For what is it to die but to stand naked in the wind and to melt into the sun?
And what is to cease breathing, but to free the breath from its restless tides, that it may rise and expand and seek God unencumbered?
Only when you drink form the river of silence shall you indeed sing.
And when you have reached the mountain top, then you shall begin to climb.
And when the earth shall claim your limbs, then shall you truly dance.
This is the last part from Kahil Gibran’s teaching on death. I read this at my mothers funeral in October last year. It seemed even more fitting that the book I read from was given by my older sister to my father, he had been gone over 16 years when my mum died, we found it by the chair she used to smoke her cigars in.
At the moment death seems to have a large presence in my life. A good friend of mine had to put one of her beautiful dogs down recently, I sent her a message saying I was thinking of her, her four letter response reduced me to tears ‘my heart is broken’ … Today is my sister’s wedding anniversary, her husband passed away over 2 years ago. I can see the pain for her is still very raw. I don’t think anyone will ever understand the loss of a partner unless you have been through it. I never considered the loss my mum felt when my dad passed, regardless of their relationship. I think it still hurt her until the day she died, the photos around her cigar chair confirmed this.
This morning at work there was a meeting held at 0920 to tell us that one of our colleagues had had an accident whilst on a business trip and passed away suddenly over the weekend. He leaves behind 3 children under the age of 6 and his wife. The tears for some were uncontrollable. It was when the psychologist started talking about what you may feel and think, that I felt the irrepressible volcano of emotion rising in my chest, her words brought back all the initial thoughts and feelings that loss threw on me when I saw the people in my life pass away.
Death does bring sadness, loneliness, the ‘why me’ questions, the thoughts that life can be cruel and unforgiving. For me it also brings lessons. Each time I try to treat that moment as a reminder that life is short, that you shouldn’t put off to tomorrow what you can achieve today and as hard as it is, you should try to look at what that person brought to your life, not what has been taken away.
Death is also an amazing test of character. It can be some of the worst moments of your life, mentally it is relentless, and physically debilitating at times. But you do come out of the other side and you will come out stronger, because you are still alive, you realise you have choices and more importantly a certain amount of time that you should seize by the hands and dance with, because it won’t last forever.
When my mum passed away, I went home from the hospital that Friday and thought of spending the night alone. My next thought was to be around people that understood me, that I could laugh and cry and just live through that moment with. I went and saw my Team Tavs, it was the perfect way to spend that evening, I could talk all I wanted about my mum, drink tequila, cry and then dance! I think my mum would have been proud.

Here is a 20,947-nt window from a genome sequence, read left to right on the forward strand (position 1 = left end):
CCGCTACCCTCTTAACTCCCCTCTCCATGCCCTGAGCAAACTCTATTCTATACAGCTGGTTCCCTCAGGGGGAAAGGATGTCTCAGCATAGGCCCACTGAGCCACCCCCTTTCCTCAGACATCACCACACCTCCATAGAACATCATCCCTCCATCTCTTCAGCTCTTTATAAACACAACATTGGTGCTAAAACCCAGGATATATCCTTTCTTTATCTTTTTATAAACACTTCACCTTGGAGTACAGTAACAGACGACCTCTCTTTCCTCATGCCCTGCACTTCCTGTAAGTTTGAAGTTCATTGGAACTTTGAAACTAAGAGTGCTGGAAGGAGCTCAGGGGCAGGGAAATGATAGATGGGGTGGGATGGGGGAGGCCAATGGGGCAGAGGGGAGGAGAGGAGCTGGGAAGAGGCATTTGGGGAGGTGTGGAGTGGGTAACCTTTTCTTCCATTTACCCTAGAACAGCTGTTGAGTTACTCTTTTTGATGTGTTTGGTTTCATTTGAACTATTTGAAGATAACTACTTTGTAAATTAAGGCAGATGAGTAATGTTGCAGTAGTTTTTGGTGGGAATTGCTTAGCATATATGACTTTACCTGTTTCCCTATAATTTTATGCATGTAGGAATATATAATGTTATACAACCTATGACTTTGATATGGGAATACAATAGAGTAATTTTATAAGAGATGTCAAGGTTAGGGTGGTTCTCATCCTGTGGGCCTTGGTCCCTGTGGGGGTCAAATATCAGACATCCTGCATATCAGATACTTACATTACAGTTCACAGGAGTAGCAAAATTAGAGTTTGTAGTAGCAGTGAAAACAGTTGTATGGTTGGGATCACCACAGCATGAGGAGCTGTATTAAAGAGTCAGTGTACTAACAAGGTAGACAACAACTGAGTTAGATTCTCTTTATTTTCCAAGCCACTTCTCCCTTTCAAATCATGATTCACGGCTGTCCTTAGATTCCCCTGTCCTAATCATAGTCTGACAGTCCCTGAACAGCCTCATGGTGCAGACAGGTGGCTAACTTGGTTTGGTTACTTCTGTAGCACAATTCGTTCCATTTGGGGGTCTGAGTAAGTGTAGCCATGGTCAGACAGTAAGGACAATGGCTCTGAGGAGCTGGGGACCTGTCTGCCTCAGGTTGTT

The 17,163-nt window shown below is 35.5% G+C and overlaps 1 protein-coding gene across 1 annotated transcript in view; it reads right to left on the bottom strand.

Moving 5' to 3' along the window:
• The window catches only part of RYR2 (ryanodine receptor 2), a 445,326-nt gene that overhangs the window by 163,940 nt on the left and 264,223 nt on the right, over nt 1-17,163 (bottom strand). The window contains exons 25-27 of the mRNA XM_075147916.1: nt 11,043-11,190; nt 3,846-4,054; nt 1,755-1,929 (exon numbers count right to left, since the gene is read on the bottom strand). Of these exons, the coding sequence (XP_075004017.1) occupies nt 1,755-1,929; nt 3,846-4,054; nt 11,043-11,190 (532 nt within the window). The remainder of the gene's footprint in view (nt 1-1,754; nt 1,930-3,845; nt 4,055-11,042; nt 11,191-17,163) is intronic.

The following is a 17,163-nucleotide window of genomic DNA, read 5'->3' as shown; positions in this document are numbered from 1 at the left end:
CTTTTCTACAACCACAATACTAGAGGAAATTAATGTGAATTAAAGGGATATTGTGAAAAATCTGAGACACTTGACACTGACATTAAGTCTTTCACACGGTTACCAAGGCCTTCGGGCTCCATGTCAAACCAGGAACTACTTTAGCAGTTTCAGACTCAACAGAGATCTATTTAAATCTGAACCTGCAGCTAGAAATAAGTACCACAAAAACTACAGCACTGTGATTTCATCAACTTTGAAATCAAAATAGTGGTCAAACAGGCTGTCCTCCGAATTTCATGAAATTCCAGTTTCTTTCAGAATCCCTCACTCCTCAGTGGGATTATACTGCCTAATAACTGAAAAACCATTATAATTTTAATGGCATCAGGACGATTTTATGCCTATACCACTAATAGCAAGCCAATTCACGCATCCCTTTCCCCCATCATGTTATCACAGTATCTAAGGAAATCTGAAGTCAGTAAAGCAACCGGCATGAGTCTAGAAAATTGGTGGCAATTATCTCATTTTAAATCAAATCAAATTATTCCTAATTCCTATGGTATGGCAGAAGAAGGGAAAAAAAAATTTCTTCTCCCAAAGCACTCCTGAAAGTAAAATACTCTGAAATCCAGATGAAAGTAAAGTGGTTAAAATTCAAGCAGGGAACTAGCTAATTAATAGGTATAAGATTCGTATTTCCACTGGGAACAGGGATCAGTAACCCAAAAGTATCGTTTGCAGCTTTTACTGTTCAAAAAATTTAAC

That Sunday my rugby team, Wasps, were playing Saracens, massive game for us. I didn’t for one second consider not going. I went out and probably played one of my better games of rugby. It seemed easy, I was surrounded by people that I knew if I needed to break down, I could, if I had to walk off the pitch, no questions would have been asked.
Life becomes easier when you are surrounded by people who just ‘get’ you, I realise this also comes from allowing them to see who you really are; vulnerability, an amazing word, this took me a long time to open up to but it’s been so worth it.
I’ve realised my parents gave me a lot when they were here, maybe not conventionally but it all seems to be slotting into place at the moment. I love the way I think and approach things and some of this is down to the weird and wonderful way they brought me up.
They also gave me a whole lot more when they passed away. I don’t think I would be as mentally resilient as I am now without having gone through losing them both or be as open as I am to new situations or constantly allowing myself to adapt.
I definitely wouldn’t have signed up to do a half ironman … Which is this weekend people!!
The Guardian published a list of the top 5 regrets people had on their deathbeds, none of them related to material items. They all were based around people, relationships and the wish they had been strong enough to do what they want. If you have a moment when you question yourself, picture yourself on your death bed and wonder if that person would be happy with the decision you make. Life is for living not conforming, it’s for failing and learning not hiding. Be someone amazing, we all have it in us.